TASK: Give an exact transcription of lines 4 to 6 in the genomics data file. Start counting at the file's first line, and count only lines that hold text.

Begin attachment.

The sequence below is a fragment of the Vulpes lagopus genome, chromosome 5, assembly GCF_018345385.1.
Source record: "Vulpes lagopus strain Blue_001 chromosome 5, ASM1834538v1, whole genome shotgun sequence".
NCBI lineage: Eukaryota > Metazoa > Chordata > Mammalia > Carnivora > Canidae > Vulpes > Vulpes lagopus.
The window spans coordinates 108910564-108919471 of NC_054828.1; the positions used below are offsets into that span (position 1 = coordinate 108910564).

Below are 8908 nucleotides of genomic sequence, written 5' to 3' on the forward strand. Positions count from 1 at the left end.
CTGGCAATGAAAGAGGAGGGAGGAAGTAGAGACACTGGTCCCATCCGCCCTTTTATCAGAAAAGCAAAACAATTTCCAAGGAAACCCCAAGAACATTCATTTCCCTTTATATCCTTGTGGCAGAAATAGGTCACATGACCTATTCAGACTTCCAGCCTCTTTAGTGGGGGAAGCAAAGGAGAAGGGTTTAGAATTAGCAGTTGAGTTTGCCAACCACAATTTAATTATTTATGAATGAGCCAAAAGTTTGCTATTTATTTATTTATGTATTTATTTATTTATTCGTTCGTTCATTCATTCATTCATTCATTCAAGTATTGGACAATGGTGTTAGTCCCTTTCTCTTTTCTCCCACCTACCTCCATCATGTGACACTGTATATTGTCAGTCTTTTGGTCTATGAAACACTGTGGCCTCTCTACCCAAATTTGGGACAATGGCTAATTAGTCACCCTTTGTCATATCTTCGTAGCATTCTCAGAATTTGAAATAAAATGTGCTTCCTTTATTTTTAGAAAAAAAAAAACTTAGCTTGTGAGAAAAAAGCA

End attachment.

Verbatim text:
The window spans coordinates 108910564-108919471 of NC_054828.1; the positions used below are offsets into that span (position 1 = coordinate 108910564).

Below are 8908 nucleotides of genomic sequence, written 5' to 3' on the forward strand. Positions count from 1 at the left end.
CTGGCAATGAAAGAGGAGGGAGGAAGTAGAGACACTGGTCCCATCCGCCCTTTTATCAGAAAAGCAAAACAATTTCCAAGGAAACCCCAAGAACATTCATTTCCCTTTATATCCTTGTGGCAGAAATAGGTCACATGACCTATTCAGACTTCCAGCCTCTTTAGTGGGGGAAGCAAAGGAGAAGGGTTTAGAATTAGCAGTTGAGTTTGCCAACCACAATTTAATTATTTATGAATGAGCCAAAAGTTTGCTATTTATTTATTTATGTATTTATTTATTTATTCGTTCGTTCATTCATTCATTCATTCATTCAAGTATTGGACAATGGTGTTAGTCCCTTTCTCTTTTCTCCCACCTACCTCCATCATGTGACACTGTATATTGTCAGTCTTTTGGTCTATGAAACACTGTGGCCTCTCTACCCAAATTTGGGACAATGGCTAATTAGTCACCCTTTGTCATATCTTCGTAGCATTCTCAGAATTTGAAATAAAATGTGCTTCCTTTATTTTTAGAAAAAAAAAAACTTAGCTTGTGAGAAAAAAGCA